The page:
February 16, 2022

“Russia says some troops returning from Ukraine border,” blasts the update from the BBC. My phone buzzes feverishly: WhatsApp and Facebook ping; Twitter DMs light up my screen; Signal messages come in from Ukraine and Russia. It will only get worse when the US wakes up.

After weeks of looking like Russia was going to invade, Putin now seems to be backing down. Why?

Firstly, we can’t get too complacent — that “some” in the BBC headline is doing a lot of work. Russia is not going home completely; rather, what it has done is given a major signal that it is de-escalating.

And this shouldn’t come as a surprise. From the beginning, the talk of Russian invasion that has filled the Western media has been irrational. Technically, any incursion into Ukrainian territory by Russian forces is an “invasion” — and Russia is already occupying the Donbas region in the east of the country. But between that and “marching to Kyiv” lies a geopolitical and military gulf.

Throughout the past month, Russia only ever had around 100,000 troops on the border. That may seem like a lot, but as the former British soldier and military analyst Mike Martin has pointed out, it is nowhere near enough to take all of Ukraine, let alone hold it. Then there’s the international backlash that would follow — as well as the fact that there’s no appetite among Russians for conquering Ukraine, as there was for thieving Crimea.

But while the press coverage has been a touch hysterical, for once you can’t blame the media. They’ve taken their lead from the politicians — and none more so than Joe Biden, who for weeks has been telling the world that Russia would invade. So adamant (many would say feverish) was the US President on this point that his Ukrainian counterpart Volodymyr Zelensky had to plead with him to “calm down the messaging” in a recent call between the two.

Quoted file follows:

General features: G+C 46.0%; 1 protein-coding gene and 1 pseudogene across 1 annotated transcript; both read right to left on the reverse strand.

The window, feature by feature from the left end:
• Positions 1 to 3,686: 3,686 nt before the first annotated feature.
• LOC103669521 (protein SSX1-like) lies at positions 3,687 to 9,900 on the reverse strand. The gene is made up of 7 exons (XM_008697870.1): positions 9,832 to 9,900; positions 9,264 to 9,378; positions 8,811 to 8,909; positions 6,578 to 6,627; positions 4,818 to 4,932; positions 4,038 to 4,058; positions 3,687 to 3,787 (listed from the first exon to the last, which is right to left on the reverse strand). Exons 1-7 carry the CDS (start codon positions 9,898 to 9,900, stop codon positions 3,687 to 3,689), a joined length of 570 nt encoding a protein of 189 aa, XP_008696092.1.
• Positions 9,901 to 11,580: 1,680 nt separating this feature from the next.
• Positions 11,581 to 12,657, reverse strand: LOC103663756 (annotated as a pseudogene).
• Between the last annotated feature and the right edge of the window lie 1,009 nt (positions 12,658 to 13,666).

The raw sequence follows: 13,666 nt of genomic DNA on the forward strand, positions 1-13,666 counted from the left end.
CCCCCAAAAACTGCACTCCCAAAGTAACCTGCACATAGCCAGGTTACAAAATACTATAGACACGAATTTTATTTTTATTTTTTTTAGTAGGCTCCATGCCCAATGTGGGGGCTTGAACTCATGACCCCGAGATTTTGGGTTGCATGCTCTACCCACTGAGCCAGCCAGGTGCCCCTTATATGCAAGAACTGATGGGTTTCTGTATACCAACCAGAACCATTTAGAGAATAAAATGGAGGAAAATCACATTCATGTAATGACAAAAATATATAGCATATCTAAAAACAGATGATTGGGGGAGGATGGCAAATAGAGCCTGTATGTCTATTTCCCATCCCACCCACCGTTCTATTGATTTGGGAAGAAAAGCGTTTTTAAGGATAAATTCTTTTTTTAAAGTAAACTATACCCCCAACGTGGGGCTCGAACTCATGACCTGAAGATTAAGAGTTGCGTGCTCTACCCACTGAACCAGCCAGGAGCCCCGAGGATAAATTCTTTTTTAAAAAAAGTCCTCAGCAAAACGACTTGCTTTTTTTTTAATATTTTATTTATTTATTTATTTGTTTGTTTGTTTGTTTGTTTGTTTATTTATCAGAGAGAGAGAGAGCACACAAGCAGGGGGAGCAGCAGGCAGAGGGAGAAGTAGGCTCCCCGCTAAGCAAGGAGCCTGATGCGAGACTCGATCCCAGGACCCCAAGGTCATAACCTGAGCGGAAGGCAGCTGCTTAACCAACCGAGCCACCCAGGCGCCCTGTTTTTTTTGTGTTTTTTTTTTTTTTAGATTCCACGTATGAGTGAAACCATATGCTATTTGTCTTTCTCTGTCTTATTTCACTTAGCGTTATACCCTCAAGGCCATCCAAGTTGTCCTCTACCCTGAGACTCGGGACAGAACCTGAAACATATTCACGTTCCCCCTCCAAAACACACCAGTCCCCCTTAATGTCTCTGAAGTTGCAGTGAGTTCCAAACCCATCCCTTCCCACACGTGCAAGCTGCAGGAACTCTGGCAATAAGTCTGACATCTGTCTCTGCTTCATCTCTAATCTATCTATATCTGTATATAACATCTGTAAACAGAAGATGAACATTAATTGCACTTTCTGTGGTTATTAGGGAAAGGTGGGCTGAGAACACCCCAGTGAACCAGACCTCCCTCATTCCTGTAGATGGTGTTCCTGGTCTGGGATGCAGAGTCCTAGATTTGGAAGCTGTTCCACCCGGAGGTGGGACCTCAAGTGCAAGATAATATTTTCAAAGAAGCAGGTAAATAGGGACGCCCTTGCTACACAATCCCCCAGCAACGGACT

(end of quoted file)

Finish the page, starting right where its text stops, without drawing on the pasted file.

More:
And it wasn’t just the talk. The US began evacuating its embassy staff, which soon created a domino effect of scuttling diplomats across Ukraine’s capital Kyiv. Even the Israelis started getting diplomats’ families out — something they almost never do short of full war. I confess this is when I began to entertain some doubts. Washington had kept its diplomatic staff in Kyiv during the height of the fighting when Russia first invaded in 2014. I should know: I met with its then-US ambassador Geoffrey Pyatt in his office just after Russia launched a major offensive.

But contacts in DC put this down to the scars of the recent Afghanistan evacuation; according to one source, Jake Sullivan, Biden’s National Security Adviser, almost collapsed with the stress during the calamitous withdrawal. Never again would the US allow itself to evacuate its people in total panic at the last minute with enemy forces closing in all around and the entire world watching.

Frankly, I found it all a touch embarrassing. And this, I think, is the point. It is impossible to know what calculations factor into Putin’s thinking, but there is a long record of what he has said — and nothing is more instructive than his comments in his 2005 State of the Nation address to the Russian people, when he called the collapse of the Soviet empire “the greatest geopolitical catastrophe of the century”.